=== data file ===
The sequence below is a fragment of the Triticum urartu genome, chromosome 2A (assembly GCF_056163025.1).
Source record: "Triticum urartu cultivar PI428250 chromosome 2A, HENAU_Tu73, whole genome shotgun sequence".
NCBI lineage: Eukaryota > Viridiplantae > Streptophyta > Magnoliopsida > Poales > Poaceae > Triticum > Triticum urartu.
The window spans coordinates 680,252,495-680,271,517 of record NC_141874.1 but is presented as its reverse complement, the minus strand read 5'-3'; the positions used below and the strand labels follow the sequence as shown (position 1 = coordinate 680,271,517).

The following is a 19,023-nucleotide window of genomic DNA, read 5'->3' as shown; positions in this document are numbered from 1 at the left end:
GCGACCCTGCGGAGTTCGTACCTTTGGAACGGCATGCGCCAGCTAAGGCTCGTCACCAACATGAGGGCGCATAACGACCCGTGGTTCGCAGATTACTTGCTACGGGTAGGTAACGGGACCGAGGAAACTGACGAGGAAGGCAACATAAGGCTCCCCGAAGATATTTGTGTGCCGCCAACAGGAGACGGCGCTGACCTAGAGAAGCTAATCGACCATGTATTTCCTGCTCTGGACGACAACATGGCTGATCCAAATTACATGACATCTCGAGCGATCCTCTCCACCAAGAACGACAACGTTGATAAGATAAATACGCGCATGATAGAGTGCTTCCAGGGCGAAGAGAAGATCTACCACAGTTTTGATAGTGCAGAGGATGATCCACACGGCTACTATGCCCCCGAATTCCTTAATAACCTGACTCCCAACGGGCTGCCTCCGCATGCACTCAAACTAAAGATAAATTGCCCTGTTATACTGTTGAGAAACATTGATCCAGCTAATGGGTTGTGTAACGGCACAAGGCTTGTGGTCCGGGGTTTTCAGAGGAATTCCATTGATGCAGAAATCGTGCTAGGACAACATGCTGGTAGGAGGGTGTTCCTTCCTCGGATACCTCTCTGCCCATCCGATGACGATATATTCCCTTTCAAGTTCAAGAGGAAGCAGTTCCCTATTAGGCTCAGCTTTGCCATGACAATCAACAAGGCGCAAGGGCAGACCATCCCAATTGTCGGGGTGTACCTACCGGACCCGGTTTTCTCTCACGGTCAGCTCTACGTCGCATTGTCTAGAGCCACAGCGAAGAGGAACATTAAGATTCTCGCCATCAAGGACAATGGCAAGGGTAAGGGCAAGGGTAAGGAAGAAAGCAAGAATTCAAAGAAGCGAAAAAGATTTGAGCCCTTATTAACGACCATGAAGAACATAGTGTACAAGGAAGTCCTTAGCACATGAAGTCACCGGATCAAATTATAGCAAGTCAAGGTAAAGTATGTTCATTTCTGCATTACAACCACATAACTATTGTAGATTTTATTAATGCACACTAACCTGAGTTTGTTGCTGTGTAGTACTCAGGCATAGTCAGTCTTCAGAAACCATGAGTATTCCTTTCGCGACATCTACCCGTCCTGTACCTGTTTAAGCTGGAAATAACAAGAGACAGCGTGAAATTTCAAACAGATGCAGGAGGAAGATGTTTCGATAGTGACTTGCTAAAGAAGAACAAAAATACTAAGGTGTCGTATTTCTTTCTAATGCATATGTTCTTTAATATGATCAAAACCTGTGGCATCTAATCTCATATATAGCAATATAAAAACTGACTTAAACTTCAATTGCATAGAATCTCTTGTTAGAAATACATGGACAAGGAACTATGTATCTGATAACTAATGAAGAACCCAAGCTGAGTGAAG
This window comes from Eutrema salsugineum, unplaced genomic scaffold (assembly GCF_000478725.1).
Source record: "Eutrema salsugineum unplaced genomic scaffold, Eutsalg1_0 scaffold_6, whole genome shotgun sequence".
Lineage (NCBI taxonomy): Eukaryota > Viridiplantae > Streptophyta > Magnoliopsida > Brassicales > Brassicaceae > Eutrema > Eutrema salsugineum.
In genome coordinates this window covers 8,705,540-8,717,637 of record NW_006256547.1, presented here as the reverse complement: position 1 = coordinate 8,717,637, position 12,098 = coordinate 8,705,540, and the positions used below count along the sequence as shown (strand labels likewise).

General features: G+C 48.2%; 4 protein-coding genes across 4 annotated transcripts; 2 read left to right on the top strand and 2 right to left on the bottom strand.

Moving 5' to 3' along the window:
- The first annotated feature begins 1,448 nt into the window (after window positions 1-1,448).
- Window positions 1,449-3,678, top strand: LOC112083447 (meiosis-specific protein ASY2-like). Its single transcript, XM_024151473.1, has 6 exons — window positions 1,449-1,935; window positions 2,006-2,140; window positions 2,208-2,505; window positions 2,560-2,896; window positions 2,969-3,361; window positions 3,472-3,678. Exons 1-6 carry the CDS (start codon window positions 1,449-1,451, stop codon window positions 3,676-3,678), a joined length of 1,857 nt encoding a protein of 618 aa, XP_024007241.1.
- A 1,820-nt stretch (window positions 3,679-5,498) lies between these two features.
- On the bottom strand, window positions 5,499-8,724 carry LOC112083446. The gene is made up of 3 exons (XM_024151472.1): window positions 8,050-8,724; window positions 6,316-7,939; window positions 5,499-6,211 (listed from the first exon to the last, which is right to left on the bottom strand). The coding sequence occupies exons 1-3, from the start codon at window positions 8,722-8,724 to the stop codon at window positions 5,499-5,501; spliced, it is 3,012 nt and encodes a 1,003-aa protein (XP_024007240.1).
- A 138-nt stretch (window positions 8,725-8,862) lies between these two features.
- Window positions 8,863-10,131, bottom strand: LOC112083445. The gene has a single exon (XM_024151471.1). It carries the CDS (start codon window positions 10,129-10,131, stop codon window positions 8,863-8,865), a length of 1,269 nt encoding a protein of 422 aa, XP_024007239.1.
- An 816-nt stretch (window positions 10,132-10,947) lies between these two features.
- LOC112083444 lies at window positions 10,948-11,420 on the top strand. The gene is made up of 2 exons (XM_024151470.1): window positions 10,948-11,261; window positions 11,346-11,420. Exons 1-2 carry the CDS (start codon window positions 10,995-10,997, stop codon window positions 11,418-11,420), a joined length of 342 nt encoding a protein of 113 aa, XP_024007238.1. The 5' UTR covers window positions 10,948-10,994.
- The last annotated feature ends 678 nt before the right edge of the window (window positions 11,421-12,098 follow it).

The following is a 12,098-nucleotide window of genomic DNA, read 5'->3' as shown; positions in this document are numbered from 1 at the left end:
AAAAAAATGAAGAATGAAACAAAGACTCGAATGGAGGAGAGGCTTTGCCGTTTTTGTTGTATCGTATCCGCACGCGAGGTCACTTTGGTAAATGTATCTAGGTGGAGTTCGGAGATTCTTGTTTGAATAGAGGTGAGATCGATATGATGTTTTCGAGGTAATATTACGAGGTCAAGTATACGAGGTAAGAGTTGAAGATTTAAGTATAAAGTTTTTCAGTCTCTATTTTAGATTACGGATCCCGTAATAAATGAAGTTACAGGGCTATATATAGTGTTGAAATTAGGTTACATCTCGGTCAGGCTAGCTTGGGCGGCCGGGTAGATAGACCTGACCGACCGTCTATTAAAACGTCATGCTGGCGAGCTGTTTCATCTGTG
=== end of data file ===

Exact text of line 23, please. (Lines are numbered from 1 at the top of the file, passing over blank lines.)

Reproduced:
AAAAAAATGAAGAATGAAACAAAGACTCGAATGGAGGAGAGGCTTTGCCGTTTTTGTTGTATCGTATCCGCACGCGAGGTCACTTTGGTAAATGTATCTAGGTGGAGTTCGGAGATTCTTGTTTGAATAGAGGTGAGATCGATATGATGTTTTCGAGGTAATATTACGAGGTCAAGTATACGAGGTAAGAGTTGAAGATTTAAGTATAAAGTTTTTCAGTCTCTATTTTAGATTACGGATCCCGTAATAAATGAAGTTACAGGGCTATATATAGTGTTGAAATTAGGTTACATCTCGGTCAGGCTAGCTTGGGCGGCCGGGTAGATAGACCTGACCGACCGTCTATTAAAACGTCATGCTGGCGAGCTGTTTCATCTGTG